Successful email marketing: Five vital ingredients, part 2
My last column introduced the five vital components of a successful marketing email.
3. Technical setup/design
5. Response management
The two points covered were the database and content – especially writing for spam filters. You can read the article online here.
Let’s move on to the next component, design of the email, the technical set-up. Here are my two top pieces of advice.
1. Dump graphics. I know, you’re thinking no, no no! But let’s be honest. When you go through your inbox in the morning, do you right click all those red boxes to see the images?
I can say with 100% certainty that every single formatted marketing email I receive either goes straight into the Outlook junk mail filter or is ignored by me because I don’t click to see the images and the text is not showing up in the preview screen.
Click here for a 28 second video showing what I mean.
As you know Outlook stopped showing images over nine years ago! You might argue that both Outlook and Gmail have settings to enable the graphic content. But in this day and age of viruses, time constraints and boring emails – who’s going to change their setting?
The only certainty of images showing is if someone is reading your graphic email on their iPhone or iPad.
I still can’t understand why agencies or their clients haven’t taken notice, or still lower their potential success with the "they know us so they’ll give us the click" mentality?
If you feel you need images, then please follow this advice. Let me give you a bit of technical background information first. Most emails are based on a table format. Think Excel, rows and columns. You wouldn’t know it because they don’t have borders showing.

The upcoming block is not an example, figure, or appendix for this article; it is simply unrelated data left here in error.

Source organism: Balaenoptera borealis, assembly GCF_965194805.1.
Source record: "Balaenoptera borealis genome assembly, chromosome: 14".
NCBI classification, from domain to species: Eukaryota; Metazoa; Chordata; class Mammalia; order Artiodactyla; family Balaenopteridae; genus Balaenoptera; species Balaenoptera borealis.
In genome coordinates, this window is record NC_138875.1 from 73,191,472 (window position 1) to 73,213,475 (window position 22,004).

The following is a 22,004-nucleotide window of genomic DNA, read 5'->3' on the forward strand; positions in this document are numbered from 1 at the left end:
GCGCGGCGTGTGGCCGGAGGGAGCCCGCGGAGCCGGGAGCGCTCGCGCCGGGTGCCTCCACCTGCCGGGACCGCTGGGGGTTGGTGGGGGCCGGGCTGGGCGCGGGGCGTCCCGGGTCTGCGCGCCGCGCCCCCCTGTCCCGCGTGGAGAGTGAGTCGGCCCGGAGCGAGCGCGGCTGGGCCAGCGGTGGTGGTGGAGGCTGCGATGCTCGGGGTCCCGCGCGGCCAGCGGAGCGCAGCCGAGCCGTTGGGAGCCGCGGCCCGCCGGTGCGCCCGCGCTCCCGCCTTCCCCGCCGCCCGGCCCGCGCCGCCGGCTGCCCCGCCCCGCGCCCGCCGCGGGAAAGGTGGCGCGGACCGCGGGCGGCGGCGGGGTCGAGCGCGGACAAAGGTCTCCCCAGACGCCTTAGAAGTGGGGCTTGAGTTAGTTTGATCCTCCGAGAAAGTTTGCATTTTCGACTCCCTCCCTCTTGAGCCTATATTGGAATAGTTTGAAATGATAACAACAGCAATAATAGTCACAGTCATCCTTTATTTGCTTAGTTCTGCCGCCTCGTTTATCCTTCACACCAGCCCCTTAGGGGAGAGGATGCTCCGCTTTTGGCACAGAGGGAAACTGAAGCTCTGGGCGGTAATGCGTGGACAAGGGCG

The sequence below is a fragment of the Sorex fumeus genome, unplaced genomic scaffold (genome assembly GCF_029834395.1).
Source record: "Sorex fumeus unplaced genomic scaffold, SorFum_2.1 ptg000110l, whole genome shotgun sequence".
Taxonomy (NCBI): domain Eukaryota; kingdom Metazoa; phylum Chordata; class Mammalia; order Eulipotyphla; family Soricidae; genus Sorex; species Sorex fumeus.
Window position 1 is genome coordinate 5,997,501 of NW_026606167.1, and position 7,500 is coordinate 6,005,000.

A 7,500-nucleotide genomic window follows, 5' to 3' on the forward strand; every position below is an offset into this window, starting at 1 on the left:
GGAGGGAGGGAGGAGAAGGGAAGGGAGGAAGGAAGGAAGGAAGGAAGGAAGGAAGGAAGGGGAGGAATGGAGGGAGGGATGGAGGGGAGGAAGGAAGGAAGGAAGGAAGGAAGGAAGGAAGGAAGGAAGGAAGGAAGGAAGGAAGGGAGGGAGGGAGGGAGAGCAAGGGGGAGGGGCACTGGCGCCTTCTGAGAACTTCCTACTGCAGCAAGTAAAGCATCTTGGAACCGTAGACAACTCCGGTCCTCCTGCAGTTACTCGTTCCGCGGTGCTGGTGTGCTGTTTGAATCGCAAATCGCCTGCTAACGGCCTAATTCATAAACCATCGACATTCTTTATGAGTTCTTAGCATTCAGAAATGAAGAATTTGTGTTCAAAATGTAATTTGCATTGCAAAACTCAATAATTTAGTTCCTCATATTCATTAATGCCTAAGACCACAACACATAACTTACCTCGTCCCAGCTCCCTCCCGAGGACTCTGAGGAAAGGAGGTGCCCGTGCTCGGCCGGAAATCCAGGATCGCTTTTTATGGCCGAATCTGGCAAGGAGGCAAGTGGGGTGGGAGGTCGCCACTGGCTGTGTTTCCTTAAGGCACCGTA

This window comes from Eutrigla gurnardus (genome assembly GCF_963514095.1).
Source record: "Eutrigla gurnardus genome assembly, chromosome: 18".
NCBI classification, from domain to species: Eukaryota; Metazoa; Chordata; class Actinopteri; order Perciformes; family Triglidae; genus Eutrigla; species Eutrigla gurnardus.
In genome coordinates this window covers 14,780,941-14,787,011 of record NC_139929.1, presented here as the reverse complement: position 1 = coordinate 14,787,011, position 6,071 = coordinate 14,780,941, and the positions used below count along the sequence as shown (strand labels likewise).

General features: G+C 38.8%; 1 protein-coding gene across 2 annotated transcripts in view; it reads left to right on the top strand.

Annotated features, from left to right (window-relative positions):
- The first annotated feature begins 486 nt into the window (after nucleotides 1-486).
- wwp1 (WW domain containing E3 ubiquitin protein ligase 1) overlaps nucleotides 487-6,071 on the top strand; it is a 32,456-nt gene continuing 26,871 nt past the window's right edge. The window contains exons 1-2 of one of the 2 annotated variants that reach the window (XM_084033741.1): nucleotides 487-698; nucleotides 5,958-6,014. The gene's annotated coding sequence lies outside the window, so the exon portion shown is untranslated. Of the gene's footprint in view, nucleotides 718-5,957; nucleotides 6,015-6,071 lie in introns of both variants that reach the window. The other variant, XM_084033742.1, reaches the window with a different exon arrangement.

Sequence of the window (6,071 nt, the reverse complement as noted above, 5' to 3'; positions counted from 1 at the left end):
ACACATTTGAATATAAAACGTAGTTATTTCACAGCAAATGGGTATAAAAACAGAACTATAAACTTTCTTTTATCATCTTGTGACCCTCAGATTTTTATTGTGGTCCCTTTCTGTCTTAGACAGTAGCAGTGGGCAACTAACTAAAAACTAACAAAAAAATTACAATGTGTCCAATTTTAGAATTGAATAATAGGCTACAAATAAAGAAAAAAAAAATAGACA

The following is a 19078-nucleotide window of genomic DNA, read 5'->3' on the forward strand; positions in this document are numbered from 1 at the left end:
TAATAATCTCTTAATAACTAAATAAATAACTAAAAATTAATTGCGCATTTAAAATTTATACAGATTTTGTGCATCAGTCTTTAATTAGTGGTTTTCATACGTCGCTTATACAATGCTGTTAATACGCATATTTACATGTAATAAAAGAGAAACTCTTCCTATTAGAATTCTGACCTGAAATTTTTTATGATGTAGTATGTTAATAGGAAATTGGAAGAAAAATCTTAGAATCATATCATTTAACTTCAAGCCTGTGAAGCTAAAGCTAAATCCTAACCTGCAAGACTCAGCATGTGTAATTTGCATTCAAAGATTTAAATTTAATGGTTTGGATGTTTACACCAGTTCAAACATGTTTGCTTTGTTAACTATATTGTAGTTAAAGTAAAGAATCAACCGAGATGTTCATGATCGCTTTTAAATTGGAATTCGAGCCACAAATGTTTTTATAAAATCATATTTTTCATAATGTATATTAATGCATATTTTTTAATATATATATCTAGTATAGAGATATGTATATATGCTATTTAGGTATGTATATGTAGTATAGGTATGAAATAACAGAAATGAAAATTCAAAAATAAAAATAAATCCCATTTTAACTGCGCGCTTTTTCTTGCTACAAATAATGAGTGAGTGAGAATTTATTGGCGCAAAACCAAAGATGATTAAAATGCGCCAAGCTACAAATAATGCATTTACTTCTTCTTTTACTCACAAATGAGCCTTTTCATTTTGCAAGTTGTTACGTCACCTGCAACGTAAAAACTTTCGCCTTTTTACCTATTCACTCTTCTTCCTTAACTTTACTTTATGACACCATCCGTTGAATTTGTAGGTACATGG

Images are not carried within an email. Rather they are on a website and hyperlinked to the email (think umbilical cord). That is why they don’t show – the path to the website image is barred.
The intersection of the column and row is a "cell" and in most emails this is what is used to keep images in an exact location (locked within that cell). Marketing emails normally have a row across the top called the header which holds the banner image, name of the newsletter, the name of the company, logos.
As images are barred from showing, your recipent sees a huge empty space and the small "click here to view images" in their preview pane.
Okay, now the advice. Either completely remove the header or use text instead. Then for all other images in the email, put them on the right hand side of the email as most people use a preview pane which is the right third of their computer screen.
2. Often plain text is best. When I want to really ensure my newsletter or marketing email gets through to the most number of recipients I ditch the formatting and the colours and send it out in plain text.
Plain text means typewriter design. You’ll find that people respond more to these as they’ll think the email is more personal.
Of course, the removal of formatting helps reduce spam filter chew. As explained in the last column, spam filters take points away for formatting such as a non standard colour, the size of fonts, emply lines, the image to html code ratio.
Have a look on http://au2.spamassassin.org/tests.html
Next week we’ll cover distribution and response management. In the interim, have a look at my business quick tips newsletter.
Debbie Mayo-Smith is an international speaker, trainer and bestselling author who works with businesses that want more effective management and staff.